by Darrel Cline (darrelcline biblical-thinking.org)
Chapter # 1 Paragraph # 1 Study # 6 August 8, 2010 Dayton, Texas
1 Paul, an apostle, (not of men, neither by man, but by Jesus Christ, and God the Father, who raised him from the dead;)
1901 ASV Translation:
1 Paul, an apostle (not from men, neither through man, but through Jesus Christ, and God the Father, who raised him from the dead),
I. From the Authorial Side.
A. Author: Paul.
1. Received his new "name" just as he was getting involved with the Galatian churches (Acts 13:9).
2. Became "Paul" at the precise point of his first recorded exercise of apostolic power against the Kingdom of Darkness (Acts 13:9-12) in which he had been a major player until he came to grip with the "identity" of his Opponent on the road to Damascus (Who art thou, Lord? -- Acts 9:5).
3. Self-identifies as "an apostle".
a. The issue of "apostle".
b. The "issue" of the divineuse of mediators.
c. The "issue" of Paul's identity-origins.
1) In our context, it is clear that Paul wanted very much to make absolutely sure that his readers knew that his "apostleship" was not a "human" reality.
a) The issue of origins is a part of the problem of overcoming "unbelief".
b) There is a parallel here in the evangelical belief that the "original" documents of the Bible were inspired by God so as to be absolutely without error.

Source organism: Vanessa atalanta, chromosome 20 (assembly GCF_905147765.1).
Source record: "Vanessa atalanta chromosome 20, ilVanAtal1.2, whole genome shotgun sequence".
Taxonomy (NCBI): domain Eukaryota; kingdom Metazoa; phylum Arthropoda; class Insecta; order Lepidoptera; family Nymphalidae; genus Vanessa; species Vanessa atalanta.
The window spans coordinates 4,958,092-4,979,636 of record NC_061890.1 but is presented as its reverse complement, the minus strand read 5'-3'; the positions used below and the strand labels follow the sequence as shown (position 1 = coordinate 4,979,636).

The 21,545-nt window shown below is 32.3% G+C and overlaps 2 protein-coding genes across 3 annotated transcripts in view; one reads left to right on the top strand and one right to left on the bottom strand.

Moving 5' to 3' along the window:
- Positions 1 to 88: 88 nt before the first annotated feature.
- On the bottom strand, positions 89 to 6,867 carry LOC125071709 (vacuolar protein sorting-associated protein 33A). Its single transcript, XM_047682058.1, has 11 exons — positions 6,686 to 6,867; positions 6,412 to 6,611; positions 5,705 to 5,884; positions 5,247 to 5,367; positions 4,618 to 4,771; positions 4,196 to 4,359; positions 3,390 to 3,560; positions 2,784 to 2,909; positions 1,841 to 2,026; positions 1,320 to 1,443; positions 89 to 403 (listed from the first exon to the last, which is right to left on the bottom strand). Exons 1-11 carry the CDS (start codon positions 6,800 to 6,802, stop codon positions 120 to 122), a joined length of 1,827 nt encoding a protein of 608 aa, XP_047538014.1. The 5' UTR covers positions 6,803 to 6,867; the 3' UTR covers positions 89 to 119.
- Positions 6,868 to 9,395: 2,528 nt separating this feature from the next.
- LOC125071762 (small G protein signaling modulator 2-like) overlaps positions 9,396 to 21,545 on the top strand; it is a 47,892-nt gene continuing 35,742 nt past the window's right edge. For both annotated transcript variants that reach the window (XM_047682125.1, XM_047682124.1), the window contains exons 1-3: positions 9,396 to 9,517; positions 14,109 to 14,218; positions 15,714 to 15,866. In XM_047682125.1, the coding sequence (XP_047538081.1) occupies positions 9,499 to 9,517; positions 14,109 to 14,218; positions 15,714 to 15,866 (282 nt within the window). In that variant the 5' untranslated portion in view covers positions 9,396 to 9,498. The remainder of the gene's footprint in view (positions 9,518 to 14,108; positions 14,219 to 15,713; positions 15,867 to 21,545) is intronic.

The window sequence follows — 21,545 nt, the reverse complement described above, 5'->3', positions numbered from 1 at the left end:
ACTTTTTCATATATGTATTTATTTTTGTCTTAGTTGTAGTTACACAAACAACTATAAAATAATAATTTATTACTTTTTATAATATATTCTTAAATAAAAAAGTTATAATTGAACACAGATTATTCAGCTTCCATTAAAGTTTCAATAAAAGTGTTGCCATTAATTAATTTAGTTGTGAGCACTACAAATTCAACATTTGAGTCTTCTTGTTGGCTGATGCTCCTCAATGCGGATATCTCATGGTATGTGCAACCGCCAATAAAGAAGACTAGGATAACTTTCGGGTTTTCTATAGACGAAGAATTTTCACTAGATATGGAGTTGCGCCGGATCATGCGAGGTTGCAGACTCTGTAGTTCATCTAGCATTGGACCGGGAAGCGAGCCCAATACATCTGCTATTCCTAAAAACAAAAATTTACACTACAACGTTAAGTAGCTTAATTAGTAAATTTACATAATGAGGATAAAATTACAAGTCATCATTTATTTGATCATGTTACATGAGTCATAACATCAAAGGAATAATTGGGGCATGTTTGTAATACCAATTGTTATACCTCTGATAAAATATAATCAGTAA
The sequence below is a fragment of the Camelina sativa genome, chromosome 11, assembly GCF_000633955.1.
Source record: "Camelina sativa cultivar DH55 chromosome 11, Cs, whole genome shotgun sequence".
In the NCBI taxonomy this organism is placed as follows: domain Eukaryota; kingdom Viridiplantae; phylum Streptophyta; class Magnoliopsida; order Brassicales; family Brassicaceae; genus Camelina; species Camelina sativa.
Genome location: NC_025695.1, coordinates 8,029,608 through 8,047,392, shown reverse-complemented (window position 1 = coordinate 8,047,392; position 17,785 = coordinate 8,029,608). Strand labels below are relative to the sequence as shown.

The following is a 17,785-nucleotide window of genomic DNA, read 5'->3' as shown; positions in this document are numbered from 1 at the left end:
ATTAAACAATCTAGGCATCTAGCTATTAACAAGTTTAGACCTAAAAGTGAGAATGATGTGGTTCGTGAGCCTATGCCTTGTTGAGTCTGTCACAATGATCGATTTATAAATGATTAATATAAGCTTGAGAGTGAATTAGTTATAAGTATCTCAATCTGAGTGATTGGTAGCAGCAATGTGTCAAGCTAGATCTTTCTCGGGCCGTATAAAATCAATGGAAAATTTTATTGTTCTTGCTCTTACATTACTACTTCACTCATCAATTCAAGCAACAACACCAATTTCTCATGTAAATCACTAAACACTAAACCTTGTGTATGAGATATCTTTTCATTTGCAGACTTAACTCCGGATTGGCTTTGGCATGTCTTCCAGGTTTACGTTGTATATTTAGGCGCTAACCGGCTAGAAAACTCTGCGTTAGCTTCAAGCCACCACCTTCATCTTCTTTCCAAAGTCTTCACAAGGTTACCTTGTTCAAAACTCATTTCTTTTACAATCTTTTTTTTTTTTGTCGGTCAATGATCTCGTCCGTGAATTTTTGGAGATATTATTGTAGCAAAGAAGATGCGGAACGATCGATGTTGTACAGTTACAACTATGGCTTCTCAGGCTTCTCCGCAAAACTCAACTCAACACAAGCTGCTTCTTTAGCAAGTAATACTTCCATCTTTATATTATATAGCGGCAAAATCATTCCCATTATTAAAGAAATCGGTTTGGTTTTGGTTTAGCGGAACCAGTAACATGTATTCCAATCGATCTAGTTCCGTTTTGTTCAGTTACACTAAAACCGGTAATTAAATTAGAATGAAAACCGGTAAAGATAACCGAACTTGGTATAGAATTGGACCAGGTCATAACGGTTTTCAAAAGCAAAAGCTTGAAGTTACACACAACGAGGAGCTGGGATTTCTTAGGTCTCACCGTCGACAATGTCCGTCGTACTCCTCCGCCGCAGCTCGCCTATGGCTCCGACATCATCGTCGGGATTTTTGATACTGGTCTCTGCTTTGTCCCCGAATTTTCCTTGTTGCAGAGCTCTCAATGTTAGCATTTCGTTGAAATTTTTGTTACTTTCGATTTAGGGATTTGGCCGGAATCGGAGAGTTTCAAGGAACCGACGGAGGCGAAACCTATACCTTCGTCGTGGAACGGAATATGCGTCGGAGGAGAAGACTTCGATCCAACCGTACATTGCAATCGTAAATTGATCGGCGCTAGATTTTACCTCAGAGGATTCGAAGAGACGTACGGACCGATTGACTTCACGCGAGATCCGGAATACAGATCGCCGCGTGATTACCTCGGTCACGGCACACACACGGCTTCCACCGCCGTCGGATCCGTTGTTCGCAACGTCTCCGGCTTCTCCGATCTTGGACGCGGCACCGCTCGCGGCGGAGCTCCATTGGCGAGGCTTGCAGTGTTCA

2) Alternatively, Paul wanted very much to make absolutely sure that his readers knew that his "apostleship" was tied to Jesus Christ and God as Father.
a) He used the same grammatical formulation as he had used to distance his apostleship from "man": his "apostleship" was "through" Jesus Christ and God the Father.
b) His focus was upon Jesus Christ.
c) However, it was "God the Father" Who validated the identity/position of the Son by raising Him from the dead.
i. The issue in all "religious" claims and counter-claims is the exercise of power in sustaining final authority. It really does not matter what the claims may be if they are ultimately unsupported/unenforced, nor does it matter what the Enforcer is actually like if, in fact, His will is imposed over any and all objections.
ii. But, a chief factor in the identification of the Executor of Ultimate Power is His "character" -- not because it validates His identity as Executor of Ultimate Power, but because it explains His use of power. That God is "Father" in Paul's "T"heology at the level of "faith" does absolutely nothing to sustain His identity as Executor, but it does a lot to attract those for whom He will exercise His power. For man, submission to the "God" is to be seen as an automatic responsibility as a creature (Shall the thing formed say to Him that formed, "Why hast Thou made me thus?" -- Romans9:20), but for submission to actually occur, man must view God as Friend and not Enemy (Romans 8:7). There is something about fear that enables it to generate frantic opposition even when it is totally vain. Even though men are obliged to submit by virtue of their rationality and creaturehood, they will not as long as they are afraid.